August 5, 2015

Are you batching or procrastinating?


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Lately I hear a lot of endorsement for batching our daily work, meaning to collect a group of identical or similar activities and do them all at the same time.


The claim is that

– batching decreases procrastination (I’d love it),

– increases our creativity (I can’t wait),

– decreases distraction and boosts productivity (hurray!),

– saves us time (don’t we all want that),

–  and cuts down stress (oh yes please!).


So you think batching it is and you start batch writing your blog posts, batch creating your Facebook posts, batch your tweets, batch reading and answering your emails, batch your phone calls, and the list goes on.

How is it working for you? Is batching your work really THE productivity tool par excellence? I have a reversed point of view, here is what I think:


“Batching can result in procrastination”

For example, when you despise to do something, it could sound very appetizing to batch it. You might think, by batching it, I only have to deal with it once in a while, and I can forget about it in between.


“Batching can kill creativity”

But while you are in the middle of your creative work, while you do what you love to do, something weird happens and a thought sneaks into your awareness. You are reminded of that despised task you have coming up. Your mood swings from green to grey, from motivated to blah, you spend the next little while thinking of that task, you loose your train of thought and your momentum in your creative work. Sound familiar?


“Batching can increase distractions”

This is now a very critical moment where you have to stay strong and sail around the sirens that lure you into distractions such as social media and checking emails or try to shipwreck your focus by convincing you to reward yourself with some cat and dog videos on Youtube (btw, here is my favorite dog & horse video).


“Batching can cost your productivity”

Fighting off the sirens while you chase after your creativity that is lost in the maze of distracting thoughts, your productivity sneaks out the window.


“Batching can cost you valuable time”

It will cost you quite some effort and valuable time to get back into the swing of things. Before you know it… Time for lunch, your scheduled meeting or the next task on your to-do list.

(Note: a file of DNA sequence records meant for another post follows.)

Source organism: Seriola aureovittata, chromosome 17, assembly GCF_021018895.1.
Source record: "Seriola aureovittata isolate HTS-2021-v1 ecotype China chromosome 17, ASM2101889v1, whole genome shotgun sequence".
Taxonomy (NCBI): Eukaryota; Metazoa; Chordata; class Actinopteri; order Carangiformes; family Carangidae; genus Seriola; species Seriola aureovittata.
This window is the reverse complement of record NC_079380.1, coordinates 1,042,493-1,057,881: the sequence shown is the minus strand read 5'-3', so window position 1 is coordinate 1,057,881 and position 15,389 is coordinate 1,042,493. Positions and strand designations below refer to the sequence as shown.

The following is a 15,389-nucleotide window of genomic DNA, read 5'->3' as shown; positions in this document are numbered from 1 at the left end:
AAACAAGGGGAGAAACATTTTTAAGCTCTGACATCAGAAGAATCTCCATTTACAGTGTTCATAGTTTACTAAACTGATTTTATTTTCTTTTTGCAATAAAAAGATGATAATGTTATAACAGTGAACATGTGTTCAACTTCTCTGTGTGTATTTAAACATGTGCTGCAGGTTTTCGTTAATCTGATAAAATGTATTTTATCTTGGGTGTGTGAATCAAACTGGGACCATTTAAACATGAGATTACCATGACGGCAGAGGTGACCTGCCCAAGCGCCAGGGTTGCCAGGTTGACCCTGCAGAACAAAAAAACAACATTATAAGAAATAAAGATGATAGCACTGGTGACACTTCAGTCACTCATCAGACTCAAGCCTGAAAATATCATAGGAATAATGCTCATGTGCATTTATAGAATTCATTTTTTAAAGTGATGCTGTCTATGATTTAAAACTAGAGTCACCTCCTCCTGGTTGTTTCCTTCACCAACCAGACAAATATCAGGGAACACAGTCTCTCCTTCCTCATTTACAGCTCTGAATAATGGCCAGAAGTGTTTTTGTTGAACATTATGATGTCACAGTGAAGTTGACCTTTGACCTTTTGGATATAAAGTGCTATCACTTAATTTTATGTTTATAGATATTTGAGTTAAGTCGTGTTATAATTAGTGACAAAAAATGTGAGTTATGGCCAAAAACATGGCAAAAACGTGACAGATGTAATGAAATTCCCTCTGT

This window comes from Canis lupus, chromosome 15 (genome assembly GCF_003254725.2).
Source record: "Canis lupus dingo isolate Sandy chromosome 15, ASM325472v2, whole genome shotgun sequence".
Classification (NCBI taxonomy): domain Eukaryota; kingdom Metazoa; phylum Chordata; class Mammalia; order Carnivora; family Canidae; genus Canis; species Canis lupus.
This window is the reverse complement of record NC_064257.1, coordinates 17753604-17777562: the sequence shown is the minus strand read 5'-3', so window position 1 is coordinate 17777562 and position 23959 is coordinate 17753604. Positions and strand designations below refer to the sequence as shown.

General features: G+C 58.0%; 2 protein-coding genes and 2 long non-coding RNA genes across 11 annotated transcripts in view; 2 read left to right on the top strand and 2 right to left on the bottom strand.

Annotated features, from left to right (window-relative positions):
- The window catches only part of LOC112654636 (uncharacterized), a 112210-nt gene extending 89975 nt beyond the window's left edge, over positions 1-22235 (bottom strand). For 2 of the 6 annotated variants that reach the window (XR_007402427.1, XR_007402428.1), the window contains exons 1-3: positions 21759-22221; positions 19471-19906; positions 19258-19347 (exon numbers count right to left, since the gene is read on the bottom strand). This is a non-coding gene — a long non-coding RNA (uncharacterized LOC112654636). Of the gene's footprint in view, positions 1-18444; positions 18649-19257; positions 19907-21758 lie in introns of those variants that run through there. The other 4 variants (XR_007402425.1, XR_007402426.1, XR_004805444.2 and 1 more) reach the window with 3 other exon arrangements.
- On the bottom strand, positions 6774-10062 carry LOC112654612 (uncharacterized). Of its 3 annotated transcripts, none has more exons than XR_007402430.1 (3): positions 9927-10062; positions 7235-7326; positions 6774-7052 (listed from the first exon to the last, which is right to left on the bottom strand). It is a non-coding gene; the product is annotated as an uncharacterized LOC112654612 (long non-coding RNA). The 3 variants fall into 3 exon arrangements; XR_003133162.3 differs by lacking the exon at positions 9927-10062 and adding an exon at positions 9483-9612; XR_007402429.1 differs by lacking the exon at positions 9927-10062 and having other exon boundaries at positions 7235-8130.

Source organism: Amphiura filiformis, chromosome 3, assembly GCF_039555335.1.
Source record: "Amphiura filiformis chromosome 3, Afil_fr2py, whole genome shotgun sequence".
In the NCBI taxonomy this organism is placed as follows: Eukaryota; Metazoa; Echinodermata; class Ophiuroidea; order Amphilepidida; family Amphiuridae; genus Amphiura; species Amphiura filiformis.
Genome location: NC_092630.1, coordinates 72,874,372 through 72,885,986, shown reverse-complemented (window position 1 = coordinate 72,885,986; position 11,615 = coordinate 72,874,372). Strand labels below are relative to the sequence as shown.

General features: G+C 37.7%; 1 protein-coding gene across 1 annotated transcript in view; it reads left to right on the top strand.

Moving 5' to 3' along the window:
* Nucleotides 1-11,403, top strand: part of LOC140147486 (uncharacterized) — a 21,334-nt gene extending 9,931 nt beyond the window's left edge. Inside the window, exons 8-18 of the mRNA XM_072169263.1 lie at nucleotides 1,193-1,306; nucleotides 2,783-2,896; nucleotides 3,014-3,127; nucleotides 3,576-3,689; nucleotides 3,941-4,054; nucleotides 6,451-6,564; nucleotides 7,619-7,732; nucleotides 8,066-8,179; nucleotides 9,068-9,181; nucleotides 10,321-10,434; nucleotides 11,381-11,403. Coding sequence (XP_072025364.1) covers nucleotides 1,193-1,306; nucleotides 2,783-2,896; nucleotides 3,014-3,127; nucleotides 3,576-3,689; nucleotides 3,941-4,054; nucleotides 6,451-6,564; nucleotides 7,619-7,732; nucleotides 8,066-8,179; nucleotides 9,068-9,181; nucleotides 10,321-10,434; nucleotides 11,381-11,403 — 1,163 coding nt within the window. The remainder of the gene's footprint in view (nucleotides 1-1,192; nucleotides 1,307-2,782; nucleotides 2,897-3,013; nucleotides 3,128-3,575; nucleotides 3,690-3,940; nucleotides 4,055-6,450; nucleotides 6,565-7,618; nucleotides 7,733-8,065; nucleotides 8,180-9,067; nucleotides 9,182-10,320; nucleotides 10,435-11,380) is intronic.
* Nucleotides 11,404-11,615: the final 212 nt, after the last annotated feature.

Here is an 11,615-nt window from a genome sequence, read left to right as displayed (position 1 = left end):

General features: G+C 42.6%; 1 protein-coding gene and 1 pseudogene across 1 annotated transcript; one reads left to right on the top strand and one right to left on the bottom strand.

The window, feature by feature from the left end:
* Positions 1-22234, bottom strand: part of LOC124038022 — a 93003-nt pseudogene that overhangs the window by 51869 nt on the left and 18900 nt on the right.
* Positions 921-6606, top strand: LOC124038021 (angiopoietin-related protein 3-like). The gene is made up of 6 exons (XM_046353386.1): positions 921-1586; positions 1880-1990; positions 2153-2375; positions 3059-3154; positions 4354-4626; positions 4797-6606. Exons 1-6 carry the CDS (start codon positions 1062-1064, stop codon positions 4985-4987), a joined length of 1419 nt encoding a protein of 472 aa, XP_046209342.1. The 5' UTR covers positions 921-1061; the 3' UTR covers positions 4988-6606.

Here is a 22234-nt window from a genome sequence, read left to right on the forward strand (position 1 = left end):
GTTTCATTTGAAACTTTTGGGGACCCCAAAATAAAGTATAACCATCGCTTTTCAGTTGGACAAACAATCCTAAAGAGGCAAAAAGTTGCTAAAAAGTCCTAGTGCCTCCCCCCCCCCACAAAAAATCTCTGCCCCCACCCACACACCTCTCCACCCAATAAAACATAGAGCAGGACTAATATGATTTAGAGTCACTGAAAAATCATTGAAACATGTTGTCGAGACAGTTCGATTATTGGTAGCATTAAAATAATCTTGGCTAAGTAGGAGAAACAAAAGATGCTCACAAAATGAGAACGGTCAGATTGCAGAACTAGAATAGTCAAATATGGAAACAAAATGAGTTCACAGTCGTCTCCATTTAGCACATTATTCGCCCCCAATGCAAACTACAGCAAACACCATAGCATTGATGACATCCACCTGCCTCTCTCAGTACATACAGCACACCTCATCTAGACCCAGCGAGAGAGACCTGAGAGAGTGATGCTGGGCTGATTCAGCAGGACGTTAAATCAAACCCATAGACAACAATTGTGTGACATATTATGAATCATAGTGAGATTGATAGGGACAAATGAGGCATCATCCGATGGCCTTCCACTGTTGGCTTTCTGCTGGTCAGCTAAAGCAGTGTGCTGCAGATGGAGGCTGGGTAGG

“Batching can be a robber of sleep”

After a few of these cycles this task is seriously bothering you, and might even rob you of your sleep which in turn increases your stress level substantially.


So let’s say you are dealing with your paperwork and decide to batch this task but soon it all turns sour.

  • Papers clutter up your desk, your dining room table, your kitchen counter or are scattered around your house !
  • The piles get higher and the chaos becomes bigger
  • You plan in time to deal with it but you are not motivated today, you tell yourself you’ll do it tomorrow !
  • Invoices go missing and stay unpaid
  • subscriptions expire and are not renewed
  • You can’t find anything when you need it
  • You feel stressed and annoyed

Yes?! Sound familiar?

What went wrong? Are all these experts wrong, when they say “batching” is THE way to go?

Not necessarily but you have to make sure you do the batching the right way and for the right reasons. Batching needs structures and a system, and the tasks need to stay at a manageable size so youi don’t get overwhelmed and start to procrastinate.


When you think batching your work is a great idea,

make sure it is not an excuse for you to procrastinate.


In dealing with paperwork here is a quick tip :

Put a simple system in place that helps you tame the paper monster.

Such a system could be as simple as

  • always putting all incoming papers in one place right away.
  • Then twice a week you set a timer for 15-20 minutes and you go through the papers and deal with them (batching).

You will be surprised what you can do in such a short time. Because this Paper Inbox is not overflowing, it does not seem like such a daunting task and you are less prone to procrastinate on it. Doesn’t 15-20 minutes twice a week sound like a good deal, especially when you consider, that in return you feel in control, have an overview and you’ll gain your creativity and productivity back?

If you have old piles of paperwork that need to be dealt with, set the timer for 15-20 minutes on two other days and start tackling that pile. Don’t overdo it, don’t go longer than 15-20 minutes or you wear yourself out and start procrastinating again.

Send me an email or leave a comment below and tell me about your biggest challenges with dealing with paperwork.

take care

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